#1
hey, recently I have started learning some simple things on keyboard, and I wasn't to know some exercises and stuff and some songs to try out. I am into Symphonic Metal so some Emperor or Dimmu Borgir would be good. I can play most of 'In Death's Embrace' by Dimmu Borgir, but I am still working on the intro. any help is appreciated, and also I tried searching but I am not sure if this is the right thread for this, correct me if I am wrong
"I will endure, hide away...

I would outrun the scythe, glaring with failure"


Opeth - April Ethereal
#2
Scales and arpeggios every day. That's a given, then songs you like.
#3
okay, but let's just say I've never played a piano / keyboard before, where do I start? Scales? or just notes? I do play guitar and know scales etc so will that help with piano?
"I will endure, hide away...

I would outrun the scythe, glaring with failure"


Opeth - April Ethereal
#4
Quote by Vredesbyrd23
okay, but let's just say I've never played a piano / keyboard before, where do I start? Scales? or just notes? I do play guitar and know scales etc so will that help with piano?

it would help if you have no books for piano. because you could play a chord or scale and then find the notes on piano. thats what i did more or less.
#5
Learn the notes on the piano (it's really simple, just a repeating pattern). Then learn the major/minor scales with the correct fingerings (you can find them online). Also, arpeggios. Really, just work that every day. Get it down so you can go both hands in 2 octaves at once. This will really get your coordination down. And practice songs you want to play while you do this. Really, just keep at it. Piano, in my opinion, is a hard instrument to learn by yourself.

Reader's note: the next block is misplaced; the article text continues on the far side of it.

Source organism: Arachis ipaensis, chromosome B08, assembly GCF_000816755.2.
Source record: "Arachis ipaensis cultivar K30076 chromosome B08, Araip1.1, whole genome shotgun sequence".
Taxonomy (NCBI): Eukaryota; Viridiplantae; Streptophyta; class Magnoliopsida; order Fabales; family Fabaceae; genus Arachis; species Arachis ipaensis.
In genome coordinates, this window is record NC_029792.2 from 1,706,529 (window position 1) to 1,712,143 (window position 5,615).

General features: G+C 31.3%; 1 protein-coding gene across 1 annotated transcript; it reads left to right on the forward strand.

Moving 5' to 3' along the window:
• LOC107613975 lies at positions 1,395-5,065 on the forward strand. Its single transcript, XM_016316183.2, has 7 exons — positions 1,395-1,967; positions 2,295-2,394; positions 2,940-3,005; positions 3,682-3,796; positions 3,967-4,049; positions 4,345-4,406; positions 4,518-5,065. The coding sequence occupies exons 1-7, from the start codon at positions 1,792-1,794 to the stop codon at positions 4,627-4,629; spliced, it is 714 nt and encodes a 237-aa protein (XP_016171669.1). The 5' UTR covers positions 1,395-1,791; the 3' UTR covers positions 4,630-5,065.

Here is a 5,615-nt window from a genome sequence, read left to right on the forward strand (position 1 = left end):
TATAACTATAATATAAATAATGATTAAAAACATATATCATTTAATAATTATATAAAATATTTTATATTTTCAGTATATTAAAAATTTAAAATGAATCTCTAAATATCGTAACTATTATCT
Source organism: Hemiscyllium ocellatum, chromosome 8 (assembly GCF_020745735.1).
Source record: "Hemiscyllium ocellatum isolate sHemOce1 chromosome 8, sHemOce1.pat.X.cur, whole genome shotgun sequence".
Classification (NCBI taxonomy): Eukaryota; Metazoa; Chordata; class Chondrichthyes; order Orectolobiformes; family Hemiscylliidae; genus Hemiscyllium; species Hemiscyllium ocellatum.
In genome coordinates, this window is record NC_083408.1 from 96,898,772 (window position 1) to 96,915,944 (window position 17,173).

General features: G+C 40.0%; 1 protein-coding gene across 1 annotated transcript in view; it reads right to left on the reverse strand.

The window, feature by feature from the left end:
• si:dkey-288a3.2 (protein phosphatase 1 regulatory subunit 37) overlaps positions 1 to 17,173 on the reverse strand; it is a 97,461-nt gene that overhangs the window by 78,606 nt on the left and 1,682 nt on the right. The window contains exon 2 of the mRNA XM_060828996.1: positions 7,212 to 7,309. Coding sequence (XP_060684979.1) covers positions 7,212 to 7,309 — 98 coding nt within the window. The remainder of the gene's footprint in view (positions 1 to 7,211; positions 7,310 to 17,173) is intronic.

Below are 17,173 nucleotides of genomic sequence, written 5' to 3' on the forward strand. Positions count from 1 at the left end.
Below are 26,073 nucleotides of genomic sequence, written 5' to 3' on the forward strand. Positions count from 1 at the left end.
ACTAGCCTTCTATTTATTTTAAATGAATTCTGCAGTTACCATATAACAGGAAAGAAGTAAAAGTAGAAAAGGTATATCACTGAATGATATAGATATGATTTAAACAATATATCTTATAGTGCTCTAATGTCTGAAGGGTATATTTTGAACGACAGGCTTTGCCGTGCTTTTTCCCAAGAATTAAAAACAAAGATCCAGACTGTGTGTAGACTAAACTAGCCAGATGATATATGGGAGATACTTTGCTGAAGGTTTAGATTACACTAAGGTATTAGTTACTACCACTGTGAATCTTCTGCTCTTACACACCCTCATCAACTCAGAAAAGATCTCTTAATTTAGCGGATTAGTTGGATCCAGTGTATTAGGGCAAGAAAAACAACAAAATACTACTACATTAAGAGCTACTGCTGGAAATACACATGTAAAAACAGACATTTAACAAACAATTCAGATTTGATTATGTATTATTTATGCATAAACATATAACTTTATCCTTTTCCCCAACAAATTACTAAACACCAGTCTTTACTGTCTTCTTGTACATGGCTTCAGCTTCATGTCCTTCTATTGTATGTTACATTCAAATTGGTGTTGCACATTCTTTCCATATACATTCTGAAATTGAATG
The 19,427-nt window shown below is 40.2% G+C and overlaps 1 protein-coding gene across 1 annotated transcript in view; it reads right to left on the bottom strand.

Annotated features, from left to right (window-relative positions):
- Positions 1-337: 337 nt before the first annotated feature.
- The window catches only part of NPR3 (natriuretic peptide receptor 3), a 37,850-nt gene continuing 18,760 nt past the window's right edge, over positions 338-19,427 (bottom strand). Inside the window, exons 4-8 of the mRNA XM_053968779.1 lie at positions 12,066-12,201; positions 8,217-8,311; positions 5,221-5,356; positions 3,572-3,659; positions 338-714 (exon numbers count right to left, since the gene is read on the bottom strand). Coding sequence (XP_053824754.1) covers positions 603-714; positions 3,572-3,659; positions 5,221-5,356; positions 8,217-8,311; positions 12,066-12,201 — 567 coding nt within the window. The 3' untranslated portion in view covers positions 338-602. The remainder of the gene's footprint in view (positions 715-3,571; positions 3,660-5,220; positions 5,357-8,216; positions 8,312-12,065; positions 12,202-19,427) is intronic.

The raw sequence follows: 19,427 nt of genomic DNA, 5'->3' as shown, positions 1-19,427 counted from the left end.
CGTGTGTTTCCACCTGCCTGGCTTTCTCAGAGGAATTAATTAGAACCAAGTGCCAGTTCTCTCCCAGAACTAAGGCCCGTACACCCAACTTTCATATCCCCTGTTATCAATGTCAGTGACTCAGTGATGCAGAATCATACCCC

#6
Another good thing to do is play 5 note patterns chromatically up the keyboard.

So start at C and go C D E F G F E D C, and then move up to Db, and go Db Eb F Gb Ab Gb F Eb Db, and then up to D and go D E F# G A G F# E D, etc etc, until you've made it back to C. It's tough, and it sucks to learn, but its good for learning fluidity in your fingers.
"I love music, it's not like math. In music, 2+2 can equal 5, if it's a pretty enough 5." -Samuel R. Hazo

"Alle menschen werden bruder- all men become brothers"
-Ludwig Van Beethoven, from his 9th Symphony.

-John
#7
Major/Minor Scale

Play them over two octaves (seriously this adds such depth to your practicing, wya better then just on octave)

Major/Minor Chords

I'd Suggest you play these over 3 octaves

start the on C, work your wya op chromaticly (just like post above really)
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But But I don't know how fond you are of practicing nothing but technical proficiency. Songs can build up your efficiency.

As for metal songs on piano, I can't really suggets anything. I can however suggest, you buy books with songs in them. It's reallyc ool to learn soem ragtimes and stuff, and then start practicing some metal material on keys, showing you have become better. Practicing metal only will just make it seem last longer.